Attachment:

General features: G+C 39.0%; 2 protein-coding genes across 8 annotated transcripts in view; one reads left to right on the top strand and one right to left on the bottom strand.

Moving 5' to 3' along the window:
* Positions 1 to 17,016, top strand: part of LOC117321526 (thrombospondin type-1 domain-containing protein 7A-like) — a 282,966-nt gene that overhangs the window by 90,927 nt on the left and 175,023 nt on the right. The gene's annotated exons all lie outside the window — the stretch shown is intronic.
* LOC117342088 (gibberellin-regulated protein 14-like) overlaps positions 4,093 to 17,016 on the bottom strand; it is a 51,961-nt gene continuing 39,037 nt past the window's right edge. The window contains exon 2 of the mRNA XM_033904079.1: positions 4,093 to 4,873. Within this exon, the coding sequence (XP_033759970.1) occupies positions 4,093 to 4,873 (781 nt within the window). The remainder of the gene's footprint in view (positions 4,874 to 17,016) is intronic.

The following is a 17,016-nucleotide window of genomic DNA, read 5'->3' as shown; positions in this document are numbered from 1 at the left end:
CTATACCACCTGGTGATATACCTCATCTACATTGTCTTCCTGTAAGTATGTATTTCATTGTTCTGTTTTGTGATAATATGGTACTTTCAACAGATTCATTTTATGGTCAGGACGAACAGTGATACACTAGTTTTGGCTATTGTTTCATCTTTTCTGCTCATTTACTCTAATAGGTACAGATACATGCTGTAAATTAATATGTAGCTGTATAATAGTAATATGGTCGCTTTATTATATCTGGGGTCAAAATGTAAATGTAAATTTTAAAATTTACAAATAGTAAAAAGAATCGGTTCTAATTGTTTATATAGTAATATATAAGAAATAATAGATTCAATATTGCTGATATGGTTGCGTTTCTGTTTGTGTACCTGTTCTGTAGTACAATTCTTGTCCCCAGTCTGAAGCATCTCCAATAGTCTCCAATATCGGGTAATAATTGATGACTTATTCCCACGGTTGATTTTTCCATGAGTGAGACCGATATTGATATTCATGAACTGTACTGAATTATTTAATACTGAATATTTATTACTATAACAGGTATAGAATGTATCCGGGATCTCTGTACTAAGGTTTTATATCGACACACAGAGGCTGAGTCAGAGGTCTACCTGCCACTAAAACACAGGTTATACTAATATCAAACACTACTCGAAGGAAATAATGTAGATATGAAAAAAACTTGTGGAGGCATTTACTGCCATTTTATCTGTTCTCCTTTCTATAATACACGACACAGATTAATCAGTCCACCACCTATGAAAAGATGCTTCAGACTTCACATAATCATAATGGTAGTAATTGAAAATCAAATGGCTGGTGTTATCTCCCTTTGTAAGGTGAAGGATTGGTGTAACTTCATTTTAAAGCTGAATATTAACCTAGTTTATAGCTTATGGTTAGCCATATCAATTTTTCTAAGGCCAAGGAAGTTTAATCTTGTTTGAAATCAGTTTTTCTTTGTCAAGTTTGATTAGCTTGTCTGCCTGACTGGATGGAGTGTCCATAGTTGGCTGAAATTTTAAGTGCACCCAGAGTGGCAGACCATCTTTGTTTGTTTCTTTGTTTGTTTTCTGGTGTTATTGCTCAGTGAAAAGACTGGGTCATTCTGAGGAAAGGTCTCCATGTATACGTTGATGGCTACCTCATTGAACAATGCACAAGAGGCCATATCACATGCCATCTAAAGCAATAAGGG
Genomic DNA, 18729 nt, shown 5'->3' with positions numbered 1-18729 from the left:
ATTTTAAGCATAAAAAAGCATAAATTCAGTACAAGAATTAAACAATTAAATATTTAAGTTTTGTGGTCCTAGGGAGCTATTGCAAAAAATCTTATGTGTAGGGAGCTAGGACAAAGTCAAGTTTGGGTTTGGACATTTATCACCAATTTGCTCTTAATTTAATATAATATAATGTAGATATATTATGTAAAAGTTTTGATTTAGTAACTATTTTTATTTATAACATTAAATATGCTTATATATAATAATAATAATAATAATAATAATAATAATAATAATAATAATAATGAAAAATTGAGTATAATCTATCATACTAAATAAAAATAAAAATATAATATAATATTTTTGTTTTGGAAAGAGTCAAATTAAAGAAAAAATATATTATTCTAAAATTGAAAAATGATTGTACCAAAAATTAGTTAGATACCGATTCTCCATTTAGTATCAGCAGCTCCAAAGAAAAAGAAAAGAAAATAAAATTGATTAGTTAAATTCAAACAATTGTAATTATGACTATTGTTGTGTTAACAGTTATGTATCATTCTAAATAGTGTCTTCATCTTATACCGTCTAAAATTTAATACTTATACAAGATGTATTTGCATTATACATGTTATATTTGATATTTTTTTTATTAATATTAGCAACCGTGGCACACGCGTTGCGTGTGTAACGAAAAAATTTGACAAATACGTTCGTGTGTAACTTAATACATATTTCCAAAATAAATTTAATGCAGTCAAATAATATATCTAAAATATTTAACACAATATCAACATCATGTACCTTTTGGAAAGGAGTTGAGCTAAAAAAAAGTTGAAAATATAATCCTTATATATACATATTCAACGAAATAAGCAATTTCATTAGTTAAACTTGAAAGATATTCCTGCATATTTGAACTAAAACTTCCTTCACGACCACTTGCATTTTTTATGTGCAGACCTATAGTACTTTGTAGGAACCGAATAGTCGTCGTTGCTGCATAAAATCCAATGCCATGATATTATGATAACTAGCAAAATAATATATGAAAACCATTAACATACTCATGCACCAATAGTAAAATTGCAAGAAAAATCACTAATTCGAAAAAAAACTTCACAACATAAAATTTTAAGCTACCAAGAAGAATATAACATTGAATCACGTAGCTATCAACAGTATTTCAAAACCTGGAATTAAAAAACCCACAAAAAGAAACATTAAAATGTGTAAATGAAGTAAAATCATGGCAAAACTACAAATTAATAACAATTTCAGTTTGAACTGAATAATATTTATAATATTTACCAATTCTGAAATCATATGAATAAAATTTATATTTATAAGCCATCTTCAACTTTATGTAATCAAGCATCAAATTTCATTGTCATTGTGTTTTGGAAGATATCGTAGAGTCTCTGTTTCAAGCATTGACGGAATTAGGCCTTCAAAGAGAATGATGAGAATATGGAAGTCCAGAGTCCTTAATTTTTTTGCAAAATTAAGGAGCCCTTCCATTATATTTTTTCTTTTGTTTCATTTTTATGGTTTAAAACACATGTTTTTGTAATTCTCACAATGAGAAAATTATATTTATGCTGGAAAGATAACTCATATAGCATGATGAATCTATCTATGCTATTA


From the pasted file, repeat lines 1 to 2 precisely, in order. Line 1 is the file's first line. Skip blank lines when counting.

General features: G+C 39.0%; 2 protein-coding genes across 8 annotated transcripts in view; one reads left to right on the top strand and one right to left on the bottom strand.

Moving 5' to 3' along the window: